Revlon’s Fate Is In Carl Icahn’s Hands

Cosmetics company Revlon’s fate is in Carl Icahn’s hands as it potentially faces bankruptcy if it is unable to restructure its debt. Revlon is pressuring bondholders to tender claims for a third of their face value, according to a press release from the company. Icahn, who owns a significant portion of the makeup company’s debt and could derail the proposed bond exchange, has so far stayed away from the swap. According to reports in the Wall Street Journal, the veteran activist believes the deal doesn’t return enough to the bondholders.

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Q3 2020 hedge fund letters, conferences and more

Two Week Ultimatum For Revlon

Revlon has two weeks to complete a $343 million bond swap or otherwise eliminate the notes. If the company fails, it will trigger a $1 billion loan repayment it is unlikely to meet. That would either force Revlon’s owner Ronald Perelman to inject capital into the company or push Revlon into Chapter 11.

Should You Go All In On Water Like Michael Burry?

Water investments? Michael Burry was one of the first institutional investors to bet against the US subprime mortgage market in the mid-2000s, and today he’s concentrating all of his investment efforts on one commodity: water. Burry’s focus on water has attracted plenty of attention to the commodity in the investment community but trying to profit Read More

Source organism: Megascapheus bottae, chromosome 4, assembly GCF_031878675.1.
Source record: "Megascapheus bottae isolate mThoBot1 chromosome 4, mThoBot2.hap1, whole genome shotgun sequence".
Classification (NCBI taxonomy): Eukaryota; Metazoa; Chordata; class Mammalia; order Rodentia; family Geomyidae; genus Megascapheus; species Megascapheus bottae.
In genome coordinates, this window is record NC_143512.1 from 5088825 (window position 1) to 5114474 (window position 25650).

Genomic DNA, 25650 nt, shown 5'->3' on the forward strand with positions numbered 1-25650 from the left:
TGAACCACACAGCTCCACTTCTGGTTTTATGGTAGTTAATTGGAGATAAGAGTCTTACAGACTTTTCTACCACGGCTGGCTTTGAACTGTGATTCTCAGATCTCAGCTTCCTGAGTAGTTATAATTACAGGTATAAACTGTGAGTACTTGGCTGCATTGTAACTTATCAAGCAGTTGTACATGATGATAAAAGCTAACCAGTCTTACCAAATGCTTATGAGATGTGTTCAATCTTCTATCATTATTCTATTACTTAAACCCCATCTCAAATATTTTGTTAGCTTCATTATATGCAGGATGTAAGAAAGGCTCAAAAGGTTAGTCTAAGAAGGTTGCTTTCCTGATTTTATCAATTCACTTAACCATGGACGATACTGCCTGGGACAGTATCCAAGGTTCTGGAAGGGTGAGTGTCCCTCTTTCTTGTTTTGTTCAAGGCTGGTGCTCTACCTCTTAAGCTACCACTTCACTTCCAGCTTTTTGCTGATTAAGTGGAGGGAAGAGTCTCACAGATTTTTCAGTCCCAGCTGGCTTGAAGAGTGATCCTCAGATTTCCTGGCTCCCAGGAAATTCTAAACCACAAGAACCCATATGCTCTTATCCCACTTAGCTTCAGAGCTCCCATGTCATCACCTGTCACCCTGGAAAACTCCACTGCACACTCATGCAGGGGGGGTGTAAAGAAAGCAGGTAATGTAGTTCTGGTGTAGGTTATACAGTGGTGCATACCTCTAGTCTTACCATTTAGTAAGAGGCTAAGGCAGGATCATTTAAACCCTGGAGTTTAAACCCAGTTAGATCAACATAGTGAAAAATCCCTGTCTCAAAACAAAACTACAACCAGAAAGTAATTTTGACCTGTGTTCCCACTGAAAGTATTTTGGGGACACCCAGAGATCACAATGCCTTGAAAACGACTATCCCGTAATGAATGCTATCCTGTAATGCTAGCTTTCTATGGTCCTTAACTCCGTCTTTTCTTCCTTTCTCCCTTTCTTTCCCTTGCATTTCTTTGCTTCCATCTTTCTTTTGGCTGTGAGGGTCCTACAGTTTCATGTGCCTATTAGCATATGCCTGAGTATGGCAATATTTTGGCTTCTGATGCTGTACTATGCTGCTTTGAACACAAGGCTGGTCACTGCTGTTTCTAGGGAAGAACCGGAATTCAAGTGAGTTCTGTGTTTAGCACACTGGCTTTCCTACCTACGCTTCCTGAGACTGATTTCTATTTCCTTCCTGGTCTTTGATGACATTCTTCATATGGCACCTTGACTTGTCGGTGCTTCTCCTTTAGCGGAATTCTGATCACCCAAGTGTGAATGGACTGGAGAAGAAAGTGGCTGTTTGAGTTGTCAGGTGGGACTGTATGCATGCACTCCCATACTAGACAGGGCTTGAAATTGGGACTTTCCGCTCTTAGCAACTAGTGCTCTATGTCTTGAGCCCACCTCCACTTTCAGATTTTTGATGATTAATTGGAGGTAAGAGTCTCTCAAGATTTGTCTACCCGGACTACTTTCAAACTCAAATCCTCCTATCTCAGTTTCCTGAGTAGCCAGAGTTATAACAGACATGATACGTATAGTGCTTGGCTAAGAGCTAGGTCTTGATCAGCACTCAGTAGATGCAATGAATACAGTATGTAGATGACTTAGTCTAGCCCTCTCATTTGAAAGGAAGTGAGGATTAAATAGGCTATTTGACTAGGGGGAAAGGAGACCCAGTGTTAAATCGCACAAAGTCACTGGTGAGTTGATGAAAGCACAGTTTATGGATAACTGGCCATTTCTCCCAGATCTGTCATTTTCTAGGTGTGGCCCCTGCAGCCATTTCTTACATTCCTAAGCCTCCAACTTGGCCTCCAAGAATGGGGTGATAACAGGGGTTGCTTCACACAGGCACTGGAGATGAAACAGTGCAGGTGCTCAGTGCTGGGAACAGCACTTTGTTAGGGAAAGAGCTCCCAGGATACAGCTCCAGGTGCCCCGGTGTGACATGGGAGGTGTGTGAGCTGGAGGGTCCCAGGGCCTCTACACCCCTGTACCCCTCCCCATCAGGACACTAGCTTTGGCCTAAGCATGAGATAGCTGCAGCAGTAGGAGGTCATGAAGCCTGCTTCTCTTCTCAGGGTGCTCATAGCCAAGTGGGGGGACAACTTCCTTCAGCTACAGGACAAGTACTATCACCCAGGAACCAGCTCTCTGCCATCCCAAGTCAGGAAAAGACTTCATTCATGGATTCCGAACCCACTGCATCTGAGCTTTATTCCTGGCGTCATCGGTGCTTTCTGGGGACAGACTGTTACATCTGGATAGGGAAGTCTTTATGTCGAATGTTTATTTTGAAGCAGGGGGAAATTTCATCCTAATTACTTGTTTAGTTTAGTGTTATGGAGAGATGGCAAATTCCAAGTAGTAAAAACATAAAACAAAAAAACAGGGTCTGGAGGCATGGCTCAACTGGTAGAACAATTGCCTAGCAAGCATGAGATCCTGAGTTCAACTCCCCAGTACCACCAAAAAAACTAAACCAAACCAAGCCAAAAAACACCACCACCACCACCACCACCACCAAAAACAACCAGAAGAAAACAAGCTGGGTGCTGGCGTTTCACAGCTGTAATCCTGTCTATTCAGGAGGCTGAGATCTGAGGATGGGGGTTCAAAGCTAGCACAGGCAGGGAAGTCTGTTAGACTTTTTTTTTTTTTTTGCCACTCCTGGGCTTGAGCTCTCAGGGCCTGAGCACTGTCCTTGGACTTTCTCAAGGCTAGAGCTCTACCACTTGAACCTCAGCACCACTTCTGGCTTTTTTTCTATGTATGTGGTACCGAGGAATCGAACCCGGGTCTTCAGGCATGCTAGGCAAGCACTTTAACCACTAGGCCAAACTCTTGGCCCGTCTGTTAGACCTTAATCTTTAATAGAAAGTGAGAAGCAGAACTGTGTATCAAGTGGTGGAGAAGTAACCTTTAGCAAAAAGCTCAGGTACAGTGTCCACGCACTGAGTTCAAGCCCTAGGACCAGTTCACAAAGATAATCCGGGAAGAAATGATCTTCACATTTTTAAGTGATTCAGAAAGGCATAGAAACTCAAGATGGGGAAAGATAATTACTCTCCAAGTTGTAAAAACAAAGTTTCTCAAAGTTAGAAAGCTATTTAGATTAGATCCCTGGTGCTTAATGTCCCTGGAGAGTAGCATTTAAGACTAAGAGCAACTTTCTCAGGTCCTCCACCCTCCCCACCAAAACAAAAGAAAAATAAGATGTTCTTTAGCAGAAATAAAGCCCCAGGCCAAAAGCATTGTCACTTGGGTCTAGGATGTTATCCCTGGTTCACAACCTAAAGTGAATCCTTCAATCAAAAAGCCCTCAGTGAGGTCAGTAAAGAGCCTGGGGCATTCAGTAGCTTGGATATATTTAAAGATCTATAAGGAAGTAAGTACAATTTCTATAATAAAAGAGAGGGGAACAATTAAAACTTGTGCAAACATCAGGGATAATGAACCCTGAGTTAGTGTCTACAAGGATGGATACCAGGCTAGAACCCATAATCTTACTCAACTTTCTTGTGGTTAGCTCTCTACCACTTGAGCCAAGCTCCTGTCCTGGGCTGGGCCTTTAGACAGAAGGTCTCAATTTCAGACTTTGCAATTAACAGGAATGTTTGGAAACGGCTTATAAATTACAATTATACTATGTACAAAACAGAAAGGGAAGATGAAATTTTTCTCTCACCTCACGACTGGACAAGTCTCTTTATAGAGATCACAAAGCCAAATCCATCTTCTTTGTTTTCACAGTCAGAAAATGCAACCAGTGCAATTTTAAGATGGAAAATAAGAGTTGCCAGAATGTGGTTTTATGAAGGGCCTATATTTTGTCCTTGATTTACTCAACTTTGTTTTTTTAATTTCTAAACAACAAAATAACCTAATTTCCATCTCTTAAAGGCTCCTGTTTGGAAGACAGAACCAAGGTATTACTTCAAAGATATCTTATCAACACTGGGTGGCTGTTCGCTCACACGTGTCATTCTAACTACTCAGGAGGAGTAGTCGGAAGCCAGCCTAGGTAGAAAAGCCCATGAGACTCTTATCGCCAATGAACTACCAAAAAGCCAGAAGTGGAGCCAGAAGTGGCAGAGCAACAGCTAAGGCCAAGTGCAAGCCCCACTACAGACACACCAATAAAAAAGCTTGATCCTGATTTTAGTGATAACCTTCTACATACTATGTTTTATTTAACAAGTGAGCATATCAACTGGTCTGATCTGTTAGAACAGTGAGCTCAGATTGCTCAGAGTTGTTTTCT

Mom and pop investors are also significant holders of Revlon’s bonds, leading the company to create a website urging bondholders to participate in the exchange or risk no repayment at all.

What We'll Be Watching For This Week

  • How will AMP react to buyout shop Ares Management’s AU$1.85 per share conditional buyout offer?
  • After Institutional Shareholder Services advised Apartment Investment and Management Company (Aimco) shareholders to push for a vote on the company’s planned split, will Glass Lewis follow suit?
  • Will MG Capital be awarded board seats at Contura after recent engagement talks between the two?

Activist Shorts Update

Blue Orca placed a short bet on Australian online recruiting company Seek, alleging it is "significantly overvalued" and "dangerously over-levered." The short seller said the stock should trade at AU$7.20, the equivalent of a 69% fall to Wednesday’s close. Blue Orca said Seek’s Chinese recruiting platform Zhaopin, its most important business, is a "fading platform inundated with fake job postings and fake resumes."

The online recruiting platform bit back within days, deeming Blue Orca’s allegations "inaccurate" and "unsubstantiated." Seek noted that fake job postings occur on all platforms and that Blue Orca’s description of the platform being "inundated with zombie resumes and fake job postings," is "greatly exaggerated and misleading."

However, Blue Orca seemed unimpressed by Seek’s response, depicting it as "flimsy" and deeming its compelling evidence as the reason why the company does not want to meaningfully address its report. "Since our report, Zhaopin has removed 64 of the 66 employers on its platforms we identified as likely fake, which we believe is clear validation of our work," the short seller noted.

Chart Of The Week

The number of non-U.S.-based companies publicly subjected to U.S.-based activist demands, between January 01 and October 30.

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